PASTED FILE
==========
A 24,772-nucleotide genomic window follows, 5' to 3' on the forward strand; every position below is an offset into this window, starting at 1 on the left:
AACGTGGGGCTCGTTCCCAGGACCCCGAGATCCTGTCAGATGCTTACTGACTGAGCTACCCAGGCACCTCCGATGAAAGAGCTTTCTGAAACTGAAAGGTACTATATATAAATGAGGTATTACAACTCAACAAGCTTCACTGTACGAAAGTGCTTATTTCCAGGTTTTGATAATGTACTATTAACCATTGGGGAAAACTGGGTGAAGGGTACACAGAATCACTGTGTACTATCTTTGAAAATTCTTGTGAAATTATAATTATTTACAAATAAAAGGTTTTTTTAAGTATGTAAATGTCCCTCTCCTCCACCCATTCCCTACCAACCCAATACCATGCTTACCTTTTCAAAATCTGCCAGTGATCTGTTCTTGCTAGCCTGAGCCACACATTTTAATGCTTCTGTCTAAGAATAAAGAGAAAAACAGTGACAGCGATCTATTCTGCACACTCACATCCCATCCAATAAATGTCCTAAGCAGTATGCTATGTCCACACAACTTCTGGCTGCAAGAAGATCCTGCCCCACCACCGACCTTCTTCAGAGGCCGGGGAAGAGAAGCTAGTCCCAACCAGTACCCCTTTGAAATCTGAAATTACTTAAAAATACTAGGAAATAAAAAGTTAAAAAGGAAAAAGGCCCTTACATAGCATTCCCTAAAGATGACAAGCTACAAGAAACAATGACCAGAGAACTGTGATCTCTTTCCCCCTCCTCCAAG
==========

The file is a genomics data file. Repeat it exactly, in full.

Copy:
A 24,772-nucleotide genomic window follows, 5' to 3' on the forward strand; every position below is an offset into this window, starting at 1 on the left:
AACGTGGGGCTCGTTCCCAGGACCCCGAGATCCTGTCAGATGCTTACTGACTGAGCTACCCAGGCACCTCCGATGAAAGAGCTTTCTGAAACTGAAAGGTACTATATATAAATGAGGTATTACAACTCAACAAGCTTCACTGTACGAAAGTGCTTATTTCCAGGTTTTGATAATGTACTATTAACCATTGGGGAAAACTGGGTGAAGGGTACACAGAATCACTGTGTACTATCTTTGAAAATTCTTGTGAAATTATAATTATTTACAAATAAAAGGTTTTTTTAAGTATGTAAATGTCCCTCTCCTCCACCCATTCCCTACCAACCCAATACCATGCTTACCTTTTCAAAATCTGCCAGTGATCTGTTCTTGCTAGCCTGAGCCACACATTTTAATGCTTCTGTCTAAGAATAAAGAGAAAAACAGTGACAGCGATCTATTCTGCACACTCACATCCCATCCAATAAATGTCCTAAGCAGTATGCTATGTCCACACAACTTCTGGCTGCAAGAAGATCCTGCCCCACCACCGACCTTCTTCAGAGGCCGGGGAAGAGAAGCTAGTCCCAACCAGTACCCCTTTGAAATCTGAAATTACTTAAAAATACTAGGAAATAAAAAGTTAAAAAGGAAAAAGGCCCTTACATAGCATTCCCTAAAGATGACAAGCTACAAGAAACAATGACCAGAGAACTGTGATCTCTTTCCCCCTCCTCCAAG